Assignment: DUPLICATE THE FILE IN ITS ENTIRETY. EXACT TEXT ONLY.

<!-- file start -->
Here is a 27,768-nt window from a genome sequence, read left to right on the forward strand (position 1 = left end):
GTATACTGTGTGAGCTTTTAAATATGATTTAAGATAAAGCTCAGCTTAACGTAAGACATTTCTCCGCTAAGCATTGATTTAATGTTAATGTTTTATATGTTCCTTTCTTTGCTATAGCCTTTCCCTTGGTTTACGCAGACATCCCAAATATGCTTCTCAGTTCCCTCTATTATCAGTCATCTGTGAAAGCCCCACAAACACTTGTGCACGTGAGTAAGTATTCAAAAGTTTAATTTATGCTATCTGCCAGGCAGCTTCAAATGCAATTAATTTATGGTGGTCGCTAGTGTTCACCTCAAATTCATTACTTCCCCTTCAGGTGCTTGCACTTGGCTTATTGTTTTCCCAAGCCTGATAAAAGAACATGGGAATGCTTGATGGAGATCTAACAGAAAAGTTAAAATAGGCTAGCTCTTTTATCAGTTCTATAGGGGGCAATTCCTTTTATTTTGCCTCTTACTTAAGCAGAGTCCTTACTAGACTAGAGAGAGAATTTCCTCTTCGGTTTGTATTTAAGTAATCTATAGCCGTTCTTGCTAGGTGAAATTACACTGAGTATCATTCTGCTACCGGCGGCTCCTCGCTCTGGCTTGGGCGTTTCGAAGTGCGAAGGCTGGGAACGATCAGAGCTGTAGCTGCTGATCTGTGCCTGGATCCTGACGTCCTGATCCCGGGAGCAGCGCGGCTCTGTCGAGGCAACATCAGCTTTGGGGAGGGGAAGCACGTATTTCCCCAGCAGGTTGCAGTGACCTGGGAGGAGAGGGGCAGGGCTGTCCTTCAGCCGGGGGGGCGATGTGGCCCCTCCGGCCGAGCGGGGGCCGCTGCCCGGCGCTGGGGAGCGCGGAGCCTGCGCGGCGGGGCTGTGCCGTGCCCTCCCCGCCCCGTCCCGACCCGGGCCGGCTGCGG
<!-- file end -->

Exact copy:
Here is a 27,768-nt window from a genome sequence, read left to right on the forward strand (position 1 = left end):
GTATACTGTGTGAGCTTTTAAATATGATTTAAGATAAAGCTCAGCTTAACGTAAGACATTTCTCCGCTAAGCATTGATTTAATGTTAATGTTTTATATGTTCCTTTCTTTGCTATAGCCTTTCCCTTGGTTTACGCAGACATCCCAAATATGCTTCTCAGTTCCCTCTATTATCAGTCATCTGTGAAAGCCCCACAAACACTTGTGCACGTGAGTAAGTATTCAAAAGTTTAATTTATGCTATCTGCCAGGCAGCTTCAAATGCAATTAATTTATGGTGGTCGCTAGTGTTCACCTCAAATTCATTACTTCCCCTTCAGGTGCTTGCACTTGGCTTATTGTTTTCCCAAGCCTGATAAAAGAACATGGGAATGCTTGATGGAGATCTAACAGAAAAGTTAAAATAGGCTAGCTCTTTTATCAGTTCTATAGGGGGCAATTCCTTTTATTTTGCCTCTTACTTAAGCAGAGTCCTTACTAGACTAGAGAGAGAATTTCCTCTTCGGTTTGTATTTAAGTAATCTATAGCCGTTCTTGCTAGGTGAAATTACACTGAGTATCATTCTGCTACCGGCGGCTCCTCGCTCTGGCTTGGGCGTTTCGAAGTGCGAAGGCTGGGAACGATCAGAGCTGTAGCTGCTGATCTGTGCCTGGATCCTGACGTCCTGATCCCGGGAGCAGCGCGGCTCTGTCGAGGCAACATCAGCTTTGGGGAGGGGAAGCACGTATTTCCCCAGCAGGTTGCAGTGACCTGGGAGGAGAGGGGCAGGGCTGTCCTTCAGCCGGGGGGGCGATGTGGCCCCTCCGGCCGAGCGGGGGCCGCTGCCCGGCGCTGGGGAGCGCGGAGCCTGCGCGGCGGGGCTGTGCCGTGCCCTCCCCGCCCCGTCCCGACCCGGGCCGGCTGCGG